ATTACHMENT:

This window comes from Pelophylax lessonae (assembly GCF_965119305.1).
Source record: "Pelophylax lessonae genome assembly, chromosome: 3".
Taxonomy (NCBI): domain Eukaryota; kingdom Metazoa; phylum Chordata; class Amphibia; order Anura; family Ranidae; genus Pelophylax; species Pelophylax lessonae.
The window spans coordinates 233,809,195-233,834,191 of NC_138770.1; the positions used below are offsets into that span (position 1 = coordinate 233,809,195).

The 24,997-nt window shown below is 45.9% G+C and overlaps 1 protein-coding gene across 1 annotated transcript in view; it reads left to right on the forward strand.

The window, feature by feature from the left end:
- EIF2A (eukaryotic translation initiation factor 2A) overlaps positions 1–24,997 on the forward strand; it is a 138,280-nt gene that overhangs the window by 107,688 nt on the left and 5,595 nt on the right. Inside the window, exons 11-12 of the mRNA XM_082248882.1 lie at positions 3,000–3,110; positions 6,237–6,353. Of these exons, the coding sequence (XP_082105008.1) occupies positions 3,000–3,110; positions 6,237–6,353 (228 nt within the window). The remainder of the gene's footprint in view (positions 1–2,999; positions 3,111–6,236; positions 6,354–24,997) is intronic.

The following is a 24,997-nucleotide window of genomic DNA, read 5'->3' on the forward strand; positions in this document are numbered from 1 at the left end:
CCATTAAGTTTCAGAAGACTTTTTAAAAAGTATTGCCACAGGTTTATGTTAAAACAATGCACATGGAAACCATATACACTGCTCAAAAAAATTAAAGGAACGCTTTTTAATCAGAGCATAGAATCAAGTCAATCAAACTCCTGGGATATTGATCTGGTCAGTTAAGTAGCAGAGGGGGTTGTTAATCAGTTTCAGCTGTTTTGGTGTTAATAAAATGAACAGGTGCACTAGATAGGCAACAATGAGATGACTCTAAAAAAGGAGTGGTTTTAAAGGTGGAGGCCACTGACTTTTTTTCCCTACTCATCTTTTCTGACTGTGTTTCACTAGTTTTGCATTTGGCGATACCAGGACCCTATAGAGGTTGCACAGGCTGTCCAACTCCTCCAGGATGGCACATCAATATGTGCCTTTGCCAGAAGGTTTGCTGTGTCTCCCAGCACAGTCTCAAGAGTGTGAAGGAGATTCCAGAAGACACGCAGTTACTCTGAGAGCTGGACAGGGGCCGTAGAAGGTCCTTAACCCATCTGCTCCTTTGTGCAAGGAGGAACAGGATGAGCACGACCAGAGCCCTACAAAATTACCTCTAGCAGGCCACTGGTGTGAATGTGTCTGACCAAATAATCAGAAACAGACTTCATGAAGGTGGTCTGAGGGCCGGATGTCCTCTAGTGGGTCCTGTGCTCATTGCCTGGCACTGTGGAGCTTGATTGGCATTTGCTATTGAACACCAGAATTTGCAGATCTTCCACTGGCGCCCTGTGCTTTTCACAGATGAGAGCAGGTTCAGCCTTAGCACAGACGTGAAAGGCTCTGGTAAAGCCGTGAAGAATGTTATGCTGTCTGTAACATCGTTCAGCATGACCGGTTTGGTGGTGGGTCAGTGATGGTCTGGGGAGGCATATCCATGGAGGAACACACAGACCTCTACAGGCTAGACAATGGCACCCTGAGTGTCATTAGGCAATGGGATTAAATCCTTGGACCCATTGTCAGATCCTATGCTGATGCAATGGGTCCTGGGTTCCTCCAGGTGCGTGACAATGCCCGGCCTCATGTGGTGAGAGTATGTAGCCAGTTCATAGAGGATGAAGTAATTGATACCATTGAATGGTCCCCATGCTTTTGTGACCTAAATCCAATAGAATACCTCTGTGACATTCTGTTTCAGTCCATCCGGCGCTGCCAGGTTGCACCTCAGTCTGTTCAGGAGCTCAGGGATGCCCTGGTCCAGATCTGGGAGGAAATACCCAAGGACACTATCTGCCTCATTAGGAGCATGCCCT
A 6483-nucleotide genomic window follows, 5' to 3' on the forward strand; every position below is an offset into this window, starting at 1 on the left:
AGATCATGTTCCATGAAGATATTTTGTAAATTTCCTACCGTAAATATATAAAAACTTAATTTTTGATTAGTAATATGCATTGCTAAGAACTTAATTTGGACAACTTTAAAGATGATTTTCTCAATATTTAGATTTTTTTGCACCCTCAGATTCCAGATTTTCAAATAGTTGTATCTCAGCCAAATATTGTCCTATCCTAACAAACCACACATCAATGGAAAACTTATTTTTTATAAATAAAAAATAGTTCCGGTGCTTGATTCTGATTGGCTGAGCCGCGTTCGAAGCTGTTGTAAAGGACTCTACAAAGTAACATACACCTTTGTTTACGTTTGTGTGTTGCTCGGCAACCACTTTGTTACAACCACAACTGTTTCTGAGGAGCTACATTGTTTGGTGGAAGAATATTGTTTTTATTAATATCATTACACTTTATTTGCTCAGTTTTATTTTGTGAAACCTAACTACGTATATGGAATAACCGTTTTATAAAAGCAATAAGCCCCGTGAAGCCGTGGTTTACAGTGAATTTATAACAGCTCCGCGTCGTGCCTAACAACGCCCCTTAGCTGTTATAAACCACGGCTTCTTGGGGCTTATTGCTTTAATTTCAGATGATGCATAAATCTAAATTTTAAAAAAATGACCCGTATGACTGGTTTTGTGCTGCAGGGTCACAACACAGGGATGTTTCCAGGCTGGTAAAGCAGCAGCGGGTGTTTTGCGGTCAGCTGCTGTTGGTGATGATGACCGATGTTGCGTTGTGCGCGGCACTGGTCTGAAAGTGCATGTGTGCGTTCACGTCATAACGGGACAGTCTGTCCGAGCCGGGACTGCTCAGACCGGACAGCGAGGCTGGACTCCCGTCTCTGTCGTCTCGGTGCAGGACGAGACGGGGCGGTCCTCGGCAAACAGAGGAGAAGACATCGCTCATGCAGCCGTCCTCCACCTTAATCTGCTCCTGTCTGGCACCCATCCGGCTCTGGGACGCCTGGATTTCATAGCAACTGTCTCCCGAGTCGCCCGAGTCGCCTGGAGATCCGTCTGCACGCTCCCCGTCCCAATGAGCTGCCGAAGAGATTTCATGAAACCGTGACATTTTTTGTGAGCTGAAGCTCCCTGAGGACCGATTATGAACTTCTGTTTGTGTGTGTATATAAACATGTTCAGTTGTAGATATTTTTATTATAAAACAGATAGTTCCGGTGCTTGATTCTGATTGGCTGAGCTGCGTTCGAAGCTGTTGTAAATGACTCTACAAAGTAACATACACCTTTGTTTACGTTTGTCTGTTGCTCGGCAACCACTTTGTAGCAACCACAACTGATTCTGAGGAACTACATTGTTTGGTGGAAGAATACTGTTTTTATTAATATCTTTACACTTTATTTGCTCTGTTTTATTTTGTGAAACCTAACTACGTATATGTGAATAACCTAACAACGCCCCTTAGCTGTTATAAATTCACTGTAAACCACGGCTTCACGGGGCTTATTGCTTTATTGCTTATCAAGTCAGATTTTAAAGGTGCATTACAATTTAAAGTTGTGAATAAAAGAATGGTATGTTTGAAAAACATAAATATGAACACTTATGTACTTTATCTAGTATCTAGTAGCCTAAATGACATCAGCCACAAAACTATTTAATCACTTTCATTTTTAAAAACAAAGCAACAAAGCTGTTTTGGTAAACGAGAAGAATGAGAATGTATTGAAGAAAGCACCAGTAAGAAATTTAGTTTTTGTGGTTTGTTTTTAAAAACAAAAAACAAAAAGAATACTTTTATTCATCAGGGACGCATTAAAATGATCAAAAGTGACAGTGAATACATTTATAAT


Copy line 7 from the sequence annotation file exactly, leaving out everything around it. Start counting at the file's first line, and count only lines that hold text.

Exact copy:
- EIF2A (eukaryotic translation initiation factor 2A) overlaps positions 1–24,997 on the forward strand; it is a 138,280-nt gene that overhangs the window by 107,688 nt on the left and 5,595 nt on the right. Inside the window, exons 11-12 of the mRNA XM_082248882.1 lie at positions 3,000–3,110; positions 6,237–6,353. Of these exons, the coding sequence (XP_082105008.1) occupies positions 3,000–3,110; positions 6,237–6,353 (228 nt within the window). The remainder of the gene's footprint in view (positions 1–2,999; positions 3,111–6,236; positions 6,354–24,997) is intronic.